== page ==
A US-based priest known for his staunch criticism of policing in Northern Ireland has spoken of how he found senior police officers to be "fine decent men" during a recent visit to the Belfast training college.
Fr Sean McManus, a native of Co Fermanagh who is president of the Irish National Caucus based in Washington, visited Garnerville PSNI Training Centre last month.
The clergyman said his three-and-a-half-hour visit "was urged and arranged" by the special envoy for Northern Ireland Dr Mitchell Reiss.
Fr McManus said he asked "all the tough questions" during the visit.
"Dr Reiss made the argument to me that, since I have been a long time critic of Northern Ireland policing, I ought to hear in person the PSNI point of view," he said.
"Because of the intrinsic merit of his argument and because of my respect for Dr Reiss and his Office, I consented to the visit.
"I met with Deputy Chief Constable, Paul Leighton and three of his male colleagues.
"Deputy Leighton immediately apologised on behalf of Chief Constable Hugh Orde who could not be present as he was on vacation."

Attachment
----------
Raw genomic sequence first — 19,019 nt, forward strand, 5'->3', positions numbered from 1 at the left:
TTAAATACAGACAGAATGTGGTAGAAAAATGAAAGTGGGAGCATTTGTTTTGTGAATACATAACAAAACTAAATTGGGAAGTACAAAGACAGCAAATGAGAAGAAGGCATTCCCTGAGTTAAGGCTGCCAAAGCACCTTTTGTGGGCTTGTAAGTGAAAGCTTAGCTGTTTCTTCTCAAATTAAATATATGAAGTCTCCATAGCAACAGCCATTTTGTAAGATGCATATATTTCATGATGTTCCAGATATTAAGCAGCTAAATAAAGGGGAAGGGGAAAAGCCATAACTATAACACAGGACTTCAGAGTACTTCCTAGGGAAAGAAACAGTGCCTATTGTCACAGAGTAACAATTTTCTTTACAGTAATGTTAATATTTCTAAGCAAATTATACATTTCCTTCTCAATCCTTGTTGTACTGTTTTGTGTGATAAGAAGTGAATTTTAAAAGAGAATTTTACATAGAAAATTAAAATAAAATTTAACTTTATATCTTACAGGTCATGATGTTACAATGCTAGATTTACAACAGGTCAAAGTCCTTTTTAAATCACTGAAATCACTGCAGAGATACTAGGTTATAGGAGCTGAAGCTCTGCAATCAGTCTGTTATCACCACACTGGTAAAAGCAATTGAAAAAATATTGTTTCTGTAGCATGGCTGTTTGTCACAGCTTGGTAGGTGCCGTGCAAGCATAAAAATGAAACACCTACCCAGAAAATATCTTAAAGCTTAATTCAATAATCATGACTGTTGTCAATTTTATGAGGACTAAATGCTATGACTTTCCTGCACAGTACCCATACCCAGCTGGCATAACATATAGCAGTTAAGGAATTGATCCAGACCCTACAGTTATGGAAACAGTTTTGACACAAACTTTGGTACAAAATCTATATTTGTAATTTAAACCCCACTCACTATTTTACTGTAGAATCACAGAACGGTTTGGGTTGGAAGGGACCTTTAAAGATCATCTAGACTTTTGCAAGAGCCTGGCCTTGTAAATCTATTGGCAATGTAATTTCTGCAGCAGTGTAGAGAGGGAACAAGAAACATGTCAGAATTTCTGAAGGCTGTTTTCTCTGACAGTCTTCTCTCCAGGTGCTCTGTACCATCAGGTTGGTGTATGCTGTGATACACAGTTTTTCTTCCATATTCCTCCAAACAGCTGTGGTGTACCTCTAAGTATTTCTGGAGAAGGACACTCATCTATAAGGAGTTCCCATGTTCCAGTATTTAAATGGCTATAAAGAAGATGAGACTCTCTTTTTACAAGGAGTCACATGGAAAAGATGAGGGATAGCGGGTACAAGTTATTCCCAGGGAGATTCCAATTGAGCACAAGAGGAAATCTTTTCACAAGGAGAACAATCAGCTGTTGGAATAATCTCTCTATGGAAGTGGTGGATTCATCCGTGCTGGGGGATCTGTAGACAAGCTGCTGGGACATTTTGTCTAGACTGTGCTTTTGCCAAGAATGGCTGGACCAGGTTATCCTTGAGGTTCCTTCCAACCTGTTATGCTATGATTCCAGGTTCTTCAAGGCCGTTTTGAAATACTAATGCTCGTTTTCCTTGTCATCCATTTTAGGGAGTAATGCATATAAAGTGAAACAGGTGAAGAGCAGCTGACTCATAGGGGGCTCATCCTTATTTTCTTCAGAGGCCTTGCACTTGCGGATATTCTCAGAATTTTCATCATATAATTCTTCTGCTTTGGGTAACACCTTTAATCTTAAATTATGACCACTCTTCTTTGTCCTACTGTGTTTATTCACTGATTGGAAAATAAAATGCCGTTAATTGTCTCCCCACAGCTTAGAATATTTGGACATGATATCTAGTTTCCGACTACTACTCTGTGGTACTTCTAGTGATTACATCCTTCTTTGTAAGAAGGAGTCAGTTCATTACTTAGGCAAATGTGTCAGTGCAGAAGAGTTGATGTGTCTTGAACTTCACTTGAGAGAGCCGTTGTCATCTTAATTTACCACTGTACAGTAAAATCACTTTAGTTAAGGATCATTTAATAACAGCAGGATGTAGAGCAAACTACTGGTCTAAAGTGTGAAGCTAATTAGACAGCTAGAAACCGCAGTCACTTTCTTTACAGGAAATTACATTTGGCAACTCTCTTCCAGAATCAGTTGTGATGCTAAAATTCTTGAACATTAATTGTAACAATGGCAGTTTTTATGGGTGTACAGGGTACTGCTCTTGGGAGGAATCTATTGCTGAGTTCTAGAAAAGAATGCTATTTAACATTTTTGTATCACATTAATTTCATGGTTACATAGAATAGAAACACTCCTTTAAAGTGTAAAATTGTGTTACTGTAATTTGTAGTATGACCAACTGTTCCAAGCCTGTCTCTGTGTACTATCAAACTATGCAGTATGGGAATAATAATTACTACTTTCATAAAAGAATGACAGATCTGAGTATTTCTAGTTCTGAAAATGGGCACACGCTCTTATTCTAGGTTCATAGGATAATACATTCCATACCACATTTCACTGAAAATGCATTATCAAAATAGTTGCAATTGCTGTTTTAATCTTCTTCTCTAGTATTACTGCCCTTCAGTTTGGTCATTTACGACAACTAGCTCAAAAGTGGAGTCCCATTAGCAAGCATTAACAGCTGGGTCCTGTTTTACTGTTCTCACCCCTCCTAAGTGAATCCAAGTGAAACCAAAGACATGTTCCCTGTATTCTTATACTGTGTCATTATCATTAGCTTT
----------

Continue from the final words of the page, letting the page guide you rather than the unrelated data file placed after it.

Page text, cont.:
Fr McManus said the senior police officers answered his questions "in an upfront and business-like manner".
"I was impressed by their openness, professionalism and their evident concern to convey their commitment to a 'new beginning' to policing in Northern Ireland," he said.
"They struck me as fine decent men. I found myself, I must confess, wanting to believe that they accurately and authentically reflect the new approach to policing both institutionally and individually.
"I was also given the opportunity to speak privately [without supervision or recording, I was assured] to about nine recruits, men and women.
"I was impressed by their calibre and enthusiasm."
Fr McManus added: "We all know that an acceptable police service 'effective and efficient, fair and impartial, free from partisan political control' as envisioned by the Good Friday Agreement is absolutely essential if the peace-process is to succeed," he said.
"It is my hope that the PSNI can prove to the Catholic community that it can be trusted, that the bad old days are truly over, that sectarianism and collusion are gone, root and branch.
"That means that the British government must first come clean on collusion, something that has now been made harder by the key role given to MI5 in Northern Ireland and by the gutting of the Public Inquiry legislation."
Dolores Kelly, SDLP member of the Policing Board, the influence of Fr Sean McManus in Irish-America "could not be underestimated".
"They are certainly very welcome and positive comments coming from someone who has been very critical and sceptical in the past and I certainly would endorse his comments," she said.